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Growing pains

Carrollton officials hope money
is restored for expanding JCC campus

By Helen E. McKinney
Contributing Writer

CARROLLTON, Ky. (February 2007) – When Kentucky Gov. Ernie Fletcher vetoed funding for an educational project in Carrollton last year, many citizens were deeply upset. But the project is about to get a second chance.
Officials at Jefferson Community and Technical College have wanted to expand its Carrollton Campus for quite some time. Last year’s state budget proposal included $11.5 million for this project. State Rep. Rick Rand said this total was based on an estimate from the college.

Rick Rand

Rick Rand

The 2006 budget included too many projects, more than the budget could accommodate, said Rand.
Fletcher “was concerned with the bond rating for Kentucky, so he cut several projects,” said Carroll County Judge-Executive Harold “Shorty” Tomlinson, a staunch proponent of the campus expansion.
Tomlinson is hopeful that the money will be included in the new state budget. He feels the chances are pretty good because “the General Assembly members supported it before.”
The House plans to file a bill on the first or second day it is in session in February, to restore all of the vetoed projects, Rand said. He is confident about funding for the project, which has been bumped up to $12 million. He added that if too much time is allowed to elapse, the price of lumber may drastically increase, thereby increasing the cost of the project.
The educational impact is high for this project since a larger college campus could be used by many surrounding counties who “all show support for this project,” said Tomlinson. Carroll County Fiscal Court presented a check for $10,000 to the campus in January 2005 as seed money to expand its outreach program.
Before the General Assembly session in which the initial project was presented, Tomlinson took 700 letters of support to the governor’s office in Frankfort. All neighboring counties, businesses, industries and various individuals supported the project, Tomlinson said.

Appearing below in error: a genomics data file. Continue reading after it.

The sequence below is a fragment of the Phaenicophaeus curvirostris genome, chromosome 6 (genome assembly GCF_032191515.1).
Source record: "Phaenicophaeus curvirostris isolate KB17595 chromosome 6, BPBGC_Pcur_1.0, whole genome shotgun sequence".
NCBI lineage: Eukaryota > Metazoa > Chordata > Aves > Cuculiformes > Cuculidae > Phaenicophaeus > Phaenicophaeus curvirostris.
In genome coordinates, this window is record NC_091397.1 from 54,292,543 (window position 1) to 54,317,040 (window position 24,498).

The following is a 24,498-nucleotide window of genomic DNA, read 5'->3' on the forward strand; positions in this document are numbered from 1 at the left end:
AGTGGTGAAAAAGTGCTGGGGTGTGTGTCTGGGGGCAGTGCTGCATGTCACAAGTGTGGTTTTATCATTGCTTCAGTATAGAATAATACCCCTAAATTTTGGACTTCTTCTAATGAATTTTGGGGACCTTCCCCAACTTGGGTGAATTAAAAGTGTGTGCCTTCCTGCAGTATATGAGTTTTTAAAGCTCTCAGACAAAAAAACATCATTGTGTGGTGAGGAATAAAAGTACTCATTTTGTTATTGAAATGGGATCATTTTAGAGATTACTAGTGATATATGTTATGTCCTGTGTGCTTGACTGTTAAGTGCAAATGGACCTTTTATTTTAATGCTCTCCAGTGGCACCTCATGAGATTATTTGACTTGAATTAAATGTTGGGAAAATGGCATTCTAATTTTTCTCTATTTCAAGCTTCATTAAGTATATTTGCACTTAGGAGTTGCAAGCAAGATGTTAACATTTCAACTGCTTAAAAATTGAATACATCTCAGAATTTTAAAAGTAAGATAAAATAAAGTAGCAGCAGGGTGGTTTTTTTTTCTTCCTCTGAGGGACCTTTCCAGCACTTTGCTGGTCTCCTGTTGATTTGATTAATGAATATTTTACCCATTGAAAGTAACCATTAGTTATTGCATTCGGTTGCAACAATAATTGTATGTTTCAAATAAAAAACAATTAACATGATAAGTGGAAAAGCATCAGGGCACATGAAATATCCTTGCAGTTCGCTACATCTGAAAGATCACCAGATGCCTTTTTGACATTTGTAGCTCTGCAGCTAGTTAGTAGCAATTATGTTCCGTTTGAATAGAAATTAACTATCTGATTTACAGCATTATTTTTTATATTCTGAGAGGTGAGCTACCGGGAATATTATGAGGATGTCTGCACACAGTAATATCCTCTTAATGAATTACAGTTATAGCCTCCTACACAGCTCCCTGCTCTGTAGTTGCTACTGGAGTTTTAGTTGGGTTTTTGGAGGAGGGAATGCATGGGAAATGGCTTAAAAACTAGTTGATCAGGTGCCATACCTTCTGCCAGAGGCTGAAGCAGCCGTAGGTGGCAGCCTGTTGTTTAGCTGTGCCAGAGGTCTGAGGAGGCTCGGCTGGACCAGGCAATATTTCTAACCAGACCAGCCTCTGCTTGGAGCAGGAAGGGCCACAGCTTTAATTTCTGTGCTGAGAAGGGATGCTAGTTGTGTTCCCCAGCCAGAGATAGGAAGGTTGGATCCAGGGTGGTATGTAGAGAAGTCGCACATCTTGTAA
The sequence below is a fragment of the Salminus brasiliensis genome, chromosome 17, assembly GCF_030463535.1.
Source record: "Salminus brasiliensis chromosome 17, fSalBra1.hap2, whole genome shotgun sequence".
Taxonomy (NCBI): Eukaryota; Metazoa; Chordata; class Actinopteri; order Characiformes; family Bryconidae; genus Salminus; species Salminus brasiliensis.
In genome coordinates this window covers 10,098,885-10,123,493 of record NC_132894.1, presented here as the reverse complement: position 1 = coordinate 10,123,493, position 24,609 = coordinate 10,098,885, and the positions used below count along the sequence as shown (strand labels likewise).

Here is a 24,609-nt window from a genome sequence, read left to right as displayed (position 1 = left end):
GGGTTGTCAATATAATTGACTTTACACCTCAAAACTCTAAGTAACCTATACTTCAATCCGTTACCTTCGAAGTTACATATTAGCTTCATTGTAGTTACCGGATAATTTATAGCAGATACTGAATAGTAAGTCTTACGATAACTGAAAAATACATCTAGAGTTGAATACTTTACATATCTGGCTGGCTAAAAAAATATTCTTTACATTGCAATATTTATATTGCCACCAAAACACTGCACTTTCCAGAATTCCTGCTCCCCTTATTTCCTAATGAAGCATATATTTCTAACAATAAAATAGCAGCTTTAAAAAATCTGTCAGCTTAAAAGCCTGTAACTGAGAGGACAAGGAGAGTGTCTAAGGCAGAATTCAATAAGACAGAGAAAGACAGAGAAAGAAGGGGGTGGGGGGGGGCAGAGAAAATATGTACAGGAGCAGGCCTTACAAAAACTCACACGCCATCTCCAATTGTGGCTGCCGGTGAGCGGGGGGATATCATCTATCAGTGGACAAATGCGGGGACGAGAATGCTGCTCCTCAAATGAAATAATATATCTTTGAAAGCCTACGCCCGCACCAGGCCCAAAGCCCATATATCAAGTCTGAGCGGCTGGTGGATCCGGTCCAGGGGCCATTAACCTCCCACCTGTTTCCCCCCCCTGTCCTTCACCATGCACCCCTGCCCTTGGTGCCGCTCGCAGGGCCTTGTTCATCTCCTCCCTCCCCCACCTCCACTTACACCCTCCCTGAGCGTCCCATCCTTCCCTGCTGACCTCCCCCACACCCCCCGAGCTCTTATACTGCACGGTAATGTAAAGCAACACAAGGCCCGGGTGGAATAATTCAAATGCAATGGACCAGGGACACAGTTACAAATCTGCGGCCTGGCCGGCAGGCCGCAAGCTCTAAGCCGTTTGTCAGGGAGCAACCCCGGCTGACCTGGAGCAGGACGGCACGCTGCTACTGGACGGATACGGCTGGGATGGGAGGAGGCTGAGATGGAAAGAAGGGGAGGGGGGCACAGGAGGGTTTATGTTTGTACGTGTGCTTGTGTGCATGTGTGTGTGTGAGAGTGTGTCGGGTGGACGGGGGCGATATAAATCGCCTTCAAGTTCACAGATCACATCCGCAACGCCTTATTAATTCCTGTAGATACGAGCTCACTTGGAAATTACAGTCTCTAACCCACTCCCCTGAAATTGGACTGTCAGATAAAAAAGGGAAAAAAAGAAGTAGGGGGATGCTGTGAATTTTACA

“Everybody in Carroll County is involved with it,” said Tomlinson. The county will probably put up some money for the project, and Tomlinson said he hopes contributions can be sought as well.
For additional funding resources to become available would be “wonderful,” said Susan Carlisle, Campus Director for the Carrollton JCC Campus.
“I’m a positive thinker,” said Carlisle. “But until the ink is dry on the paper,” Carlisle will hold her breath in anticipation of the General Assembly allotting the funding.
She said the college desperately needs to build a new building at a new location to expand its services. She would like to see expansion in the area of work force skills training, especially in the technical fields, and build on the practical nursing curriculum.
The Carrollton campus is responsible for providing adult education services in Gallatin, Trimble and Carroll counties. It also targets the Hispanic population, many of which need to take English as a Second Language classes to help them find better jobs.
Were a new campus equipped with a large meeting room become available, this would also aid the community, said Carlisle. More space would mean room for additional testing and student activities.
She said she would love to see the college’s health care offerings expanded. A larger, better-equipped anatomy and physiology lab is long past overdue for more thorough training.
Parking has always been an issue at the current location at 324 Main St. Parking is lost when the river rises, said Carlisle.
With close to 700 students registered for the fall 2006 semester, the three-story building was full to capacity. The college offers dual credit to students, giving them the chance to obtain high school and college credit for selected courses. Online courses are available as an extension of an accelerated program offered through a partnership with Midway College.
Due to lack of space, the Carrollton Campus has been forced to offer curriculum in different community facilities, such as the high school or public library, to provide services to students. “Equipment comes from other campuses, then has to go back,” said Carlisle.
Tomlinson said four different sites to build a new campus are being considered, but he preferred not to disclose the locations because of land acquisition efforts. The state-owned Easter Seals of Kentucky turned down the campus’ earlier request to purchase land and build on Hwy. 227 just across from the entrance to Gen. Butler State Resort Park.
If allotted the $12 million, the money would be spent on the planning and design phase of the project, Tomlinson said. Additional money would be needed to acquire land. Depending upon the availability of the money, Tomlinson wants to have things in place so there is not a long waiting period to complete this project.
“I’m very excited with the anticipation that this will become a reality,” said Carlisle.
Rand said: “It’s not just a Carroll County project, it’s a regional project.”

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